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Treatment of Emphysema
The most essential step in any treatment plan for smokers with emphysema is to stop smoking immediately; it's the only way to stop the damage to your lungs from becoming progressively worse over time. But quitting smoking is rarely easy, and people often need the help of a comprehensive smoking cessation plan, which may include:
- A target date to quit
- Relapse prevention
- Advice for healthy lifestyle changes
- Social support systems
- Nicotine gum, tablets or patches and sometimes use of the antidepressant bupropion hydrochloride (Zyban) to help curb the irritability, depression and sleep problems that can occur in the first few weeks after quitting smoking
- Editor's Note: Nicotine tablets (and a very strong will) helped me stop smoking many years ago after my 20-plus years of heavy smoking, so nicotine chewing gum or tablets are highly recommended from a personal vantage point.
Other emphysema treatments, which focus on relieving symptoms and preventing emphysema complications, include:
- Bronchodilators. These drugs can help relieve coughing, shortness of breath and trouble breathing by opening constricted airways, but they're not as effective in treating emphysema as they are in treating asthma.
- Inhaled steroids. Corticosteroid drugs inhaled as aerosol sprays may relieve symptoms of emphysema associated with asthma and bronchitis. Although inhaled steroids have fewer side effects than oral steroids do, prolonged use can weaken your bones and increase your risk of high blood pressure, cataracts and diabetes.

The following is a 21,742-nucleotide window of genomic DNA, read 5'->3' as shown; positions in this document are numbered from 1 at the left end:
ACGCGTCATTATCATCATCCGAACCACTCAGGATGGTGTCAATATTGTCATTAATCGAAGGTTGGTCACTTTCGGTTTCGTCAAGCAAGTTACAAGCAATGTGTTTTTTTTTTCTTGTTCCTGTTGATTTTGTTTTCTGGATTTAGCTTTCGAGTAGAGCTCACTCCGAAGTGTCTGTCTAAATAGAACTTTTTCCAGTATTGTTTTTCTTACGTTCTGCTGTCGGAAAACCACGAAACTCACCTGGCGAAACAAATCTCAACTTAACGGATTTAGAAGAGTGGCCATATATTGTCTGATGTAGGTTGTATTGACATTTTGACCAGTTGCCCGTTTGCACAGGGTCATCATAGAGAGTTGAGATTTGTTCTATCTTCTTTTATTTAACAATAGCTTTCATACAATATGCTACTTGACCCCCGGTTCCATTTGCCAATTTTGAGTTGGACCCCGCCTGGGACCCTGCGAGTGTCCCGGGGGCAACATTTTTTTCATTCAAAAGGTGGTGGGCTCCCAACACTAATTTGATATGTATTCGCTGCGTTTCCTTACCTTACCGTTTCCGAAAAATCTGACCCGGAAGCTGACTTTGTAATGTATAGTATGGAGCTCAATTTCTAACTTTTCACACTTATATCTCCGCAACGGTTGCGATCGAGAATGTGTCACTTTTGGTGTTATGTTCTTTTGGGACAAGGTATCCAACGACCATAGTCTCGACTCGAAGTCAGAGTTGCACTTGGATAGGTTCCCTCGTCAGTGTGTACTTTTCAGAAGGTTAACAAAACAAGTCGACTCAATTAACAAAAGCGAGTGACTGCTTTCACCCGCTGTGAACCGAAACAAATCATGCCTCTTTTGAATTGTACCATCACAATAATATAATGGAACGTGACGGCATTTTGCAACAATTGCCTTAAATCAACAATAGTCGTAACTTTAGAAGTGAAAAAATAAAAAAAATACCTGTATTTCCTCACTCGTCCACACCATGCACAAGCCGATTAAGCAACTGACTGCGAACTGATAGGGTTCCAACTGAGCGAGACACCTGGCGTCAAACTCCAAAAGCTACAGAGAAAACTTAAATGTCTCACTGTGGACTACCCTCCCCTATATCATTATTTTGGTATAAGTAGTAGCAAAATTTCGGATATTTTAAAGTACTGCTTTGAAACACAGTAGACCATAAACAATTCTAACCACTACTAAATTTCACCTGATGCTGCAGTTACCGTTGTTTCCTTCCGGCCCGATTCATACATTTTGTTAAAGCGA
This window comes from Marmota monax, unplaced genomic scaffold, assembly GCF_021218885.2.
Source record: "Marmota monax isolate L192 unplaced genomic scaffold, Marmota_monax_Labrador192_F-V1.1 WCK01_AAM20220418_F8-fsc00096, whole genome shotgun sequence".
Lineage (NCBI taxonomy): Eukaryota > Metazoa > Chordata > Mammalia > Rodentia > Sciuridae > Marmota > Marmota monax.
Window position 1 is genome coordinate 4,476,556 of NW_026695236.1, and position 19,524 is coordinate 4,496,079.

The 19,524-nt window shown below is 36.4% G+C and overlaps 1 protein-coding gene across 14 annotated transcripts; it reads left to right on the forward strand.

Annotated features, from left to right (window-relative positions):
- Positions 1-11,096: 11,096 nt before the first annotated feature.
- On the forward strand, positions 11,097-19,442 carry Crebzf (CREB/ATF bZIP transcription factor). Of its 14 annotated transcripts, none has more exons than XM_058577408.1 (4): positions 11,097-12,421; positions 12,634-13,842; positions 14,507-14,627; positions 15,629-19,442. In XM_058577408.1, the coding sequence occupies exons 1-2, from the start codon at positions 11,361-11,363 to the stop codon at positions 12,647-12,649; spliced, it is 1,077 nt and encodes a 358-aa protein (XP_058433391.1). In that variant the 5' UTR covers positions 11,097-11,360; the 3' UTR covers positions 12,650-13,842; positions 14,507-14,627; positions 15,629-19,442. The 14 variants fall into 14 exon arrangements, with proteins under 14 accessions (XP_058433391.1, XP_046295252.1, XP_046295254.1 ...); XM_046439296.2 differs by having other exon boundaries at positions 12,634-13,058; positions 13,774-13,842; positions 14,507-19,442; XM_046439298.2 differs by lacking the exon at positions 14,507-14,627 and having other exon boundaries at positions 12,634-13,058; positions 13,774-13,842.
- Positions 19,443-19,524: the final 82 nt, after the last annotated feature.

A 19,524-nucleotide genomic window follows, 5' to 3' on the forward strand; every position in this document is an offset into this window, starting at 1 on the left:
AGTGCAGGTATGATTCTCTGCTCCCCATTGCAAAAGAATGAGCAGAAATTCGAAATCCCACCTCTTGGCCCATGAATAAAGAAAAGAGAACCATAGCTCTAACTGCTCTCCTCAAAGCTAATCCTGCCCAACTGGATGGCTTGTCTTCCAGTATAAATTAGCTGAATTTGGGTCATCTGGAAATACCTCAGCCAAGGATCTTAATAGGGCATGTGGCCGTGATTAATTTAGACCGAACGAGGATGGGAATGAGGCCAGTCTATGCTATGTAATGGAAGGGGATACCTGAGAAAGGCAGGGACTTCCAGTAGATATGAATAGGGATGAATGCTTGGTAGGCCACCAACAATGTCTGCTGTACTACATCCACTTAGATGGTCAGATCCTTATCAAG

- Supplemental oxygen. If you have severe emphysema with low blood oxygen levels, using oxygen at home may provide some relief. Various forms of oxygen are available as well as different devices to deliver them to your lungs. Talk with your doctor about which is best for you and about oxygen distributors in your area. Your dealer can set up your equipment, instruct you on care and maintenance, and provide follow-up visits.
- Protein therapy. Infusions of AAt may help slow lung damage in people with an inherited deficiency of the protein.
- Antibiotics. Respiratory infections such as acute bronchitis, pneumonia and influenza are a leading complication of emphysema, increasing the amount of sputum you produce and making breathing problems worse. Broad-spectrum antibiotics may help relieve these symptoms, but should be used with caution to avoid the serious and growing problem of antibiotic-resistant bacteria.
- Inoculations against influenza and pneumonia. If you have emphysema or other forms of COPD, experts recommend an influenza (flu) shot annually and a pneumonia shot every five to seven years.
- Surgery. In a procedure called lung volume reduction surgery (LVRS), surgeons remove small wedges of damaged lung tissue. Although it seems counter-intuitive to treat diminished lung capacity by further reducing the size of the lungs, the extra space that's created in the chest cavity appears to help the remaining lung tissue and diaphragm work more efficiently. LVRS, first tried in the 1950s, fell out of favor because of little success and a poor survival rate.
The lung surgery received renewed attention 40-yrs later when the results of a large clinical trial called the National Emphysema Treatment Trial showed that LVRS could improve the lung function of certain people with severe emphysema.